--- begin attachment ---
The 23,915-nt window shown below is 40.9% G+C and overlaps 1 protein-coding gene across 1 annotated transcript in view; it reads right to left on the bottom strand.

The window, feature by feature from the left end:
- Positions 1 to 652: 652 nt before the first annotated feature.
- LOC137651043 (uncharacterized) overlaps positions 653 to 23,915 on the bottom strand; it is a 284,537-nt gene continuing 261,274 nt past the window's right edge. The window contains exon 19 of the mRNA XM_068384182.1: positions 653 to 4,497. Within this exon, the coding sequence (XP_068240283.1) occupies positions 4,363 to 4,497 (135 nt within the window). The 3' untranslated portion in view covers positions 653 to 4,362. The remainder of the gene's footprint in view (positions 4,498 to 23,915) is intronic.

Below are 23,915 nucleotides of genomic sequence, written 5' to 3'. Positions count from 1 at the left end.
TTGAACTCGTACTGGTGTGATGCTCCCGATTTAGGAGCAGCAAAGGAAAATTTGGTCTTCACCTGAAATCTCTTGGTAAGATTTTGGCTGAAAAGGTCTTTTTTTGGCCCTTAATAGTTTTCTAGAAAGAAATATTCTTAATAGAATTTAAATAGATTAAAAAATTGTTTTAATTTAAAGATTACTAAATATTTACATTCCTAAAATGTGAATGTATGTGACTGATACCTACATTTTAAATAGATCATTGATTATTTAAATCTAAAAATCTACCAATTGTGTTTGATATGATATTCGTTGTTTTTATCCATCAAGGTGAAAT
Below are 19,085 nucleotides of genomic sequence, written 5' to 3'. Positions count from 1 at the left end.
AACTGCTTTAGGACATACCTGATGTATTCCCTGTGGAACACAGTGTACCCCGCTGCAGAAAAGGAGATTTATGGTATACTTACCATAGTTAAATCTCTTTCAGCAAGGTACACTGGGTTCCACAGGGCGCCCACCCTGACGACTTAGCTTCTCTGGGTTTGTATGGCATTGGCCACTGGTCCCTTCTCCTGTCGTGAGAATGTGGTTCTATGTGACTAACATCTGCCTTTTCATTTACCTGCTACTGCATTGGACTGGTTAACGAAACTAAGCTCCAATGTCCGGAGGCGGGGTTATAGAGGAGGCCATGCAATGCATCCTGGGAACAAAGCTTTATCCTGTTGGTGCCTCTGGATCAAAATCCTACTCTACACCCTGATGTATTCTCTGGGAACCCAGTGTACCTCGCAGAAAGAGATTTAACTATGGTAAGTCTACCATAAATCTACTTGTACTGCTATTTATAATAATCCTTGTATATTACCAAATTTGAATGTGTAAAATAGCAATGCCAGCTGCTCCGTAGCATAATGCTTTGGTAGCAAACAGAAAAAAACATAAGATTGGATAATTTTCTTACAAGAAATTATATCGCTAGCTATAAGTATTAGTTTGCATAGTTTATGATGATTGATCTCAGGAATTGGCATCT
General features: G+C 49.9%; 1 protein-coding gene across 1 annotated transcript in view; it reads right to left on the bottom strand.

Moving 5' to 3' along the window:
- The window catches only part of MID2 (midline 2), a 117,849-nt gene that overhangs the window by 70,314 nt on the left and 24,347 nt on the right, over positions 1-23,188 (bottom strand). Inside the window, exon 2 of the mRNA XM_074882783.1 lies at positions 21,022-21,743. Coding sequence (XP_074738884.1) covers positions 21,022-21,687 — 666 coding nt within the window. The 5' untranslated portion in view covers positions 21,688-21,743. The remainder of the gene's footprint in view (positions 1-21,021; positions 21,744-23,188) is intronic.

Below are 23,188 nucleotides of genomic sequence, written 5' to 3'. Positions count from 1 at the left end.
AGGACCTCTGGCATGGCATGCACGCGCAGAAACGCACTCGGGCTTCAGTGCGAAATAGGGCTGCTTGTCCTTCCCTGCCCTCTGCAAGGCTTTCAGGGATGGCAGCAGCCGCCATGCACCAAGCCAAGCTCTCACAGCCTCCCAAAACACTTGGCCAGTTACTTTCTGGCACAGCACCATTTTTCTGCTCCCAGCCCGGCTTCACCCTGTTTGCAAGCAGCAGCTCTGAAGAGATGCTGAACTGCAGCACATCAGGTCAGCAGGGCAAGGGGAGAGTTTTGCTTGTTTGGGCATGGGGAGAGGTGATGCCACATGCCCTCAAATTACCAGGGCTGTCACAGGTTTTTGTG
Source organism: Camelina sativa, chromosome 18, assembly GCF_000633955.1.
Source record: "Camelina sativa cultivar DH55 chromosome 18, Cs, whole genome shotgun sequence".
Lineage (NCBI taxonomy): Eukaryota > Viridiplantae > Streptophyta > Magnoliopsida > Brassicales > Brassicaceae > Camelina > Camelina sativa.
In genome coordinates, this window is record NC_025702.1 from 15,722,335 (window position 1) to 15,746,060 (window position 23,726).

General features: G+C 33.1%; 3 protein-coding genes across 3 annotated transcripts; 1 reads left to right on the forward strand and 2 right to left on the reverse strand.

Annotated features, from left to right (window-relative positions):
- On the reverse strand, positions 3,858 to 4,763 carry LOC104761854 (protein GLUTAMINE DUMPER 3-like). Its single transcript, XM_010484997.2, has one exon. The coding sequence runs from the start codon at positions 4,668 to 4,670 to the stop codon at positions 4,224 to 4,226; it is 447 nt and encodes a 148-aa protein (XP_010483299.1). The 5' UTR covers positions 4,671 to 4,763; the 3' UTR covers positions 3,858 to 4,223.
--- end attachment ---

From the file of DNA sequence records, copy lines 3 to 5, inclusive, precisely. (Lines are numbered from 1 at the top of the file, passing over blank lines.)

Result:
- Positions 1 to 652: 652 nt before the first annotated feature.
- LOC137651043 (uncharacterized) overlaps positions 653 to 23,915 on the bottom strand; it is a 284,537-nt gene continuing 261,274 nt past the window's right edge. The window contains exon 19 of the mRNA XM_068384182.1: positions 653 to 4,497. Within this exon, the coding sequence (XP_068240283.1) occupies positions 4,363 to 4,497 (135 nt within the window). The 3' untranslated portion in view covers positions 653 to 4,362. The remainder of the gene's footprint in view (positions 4,498 to 23,915) is intronic.

Below are 23,915 nucleotides of genomic sequence, written 5' to 3'. Positions count from 1 at the left end.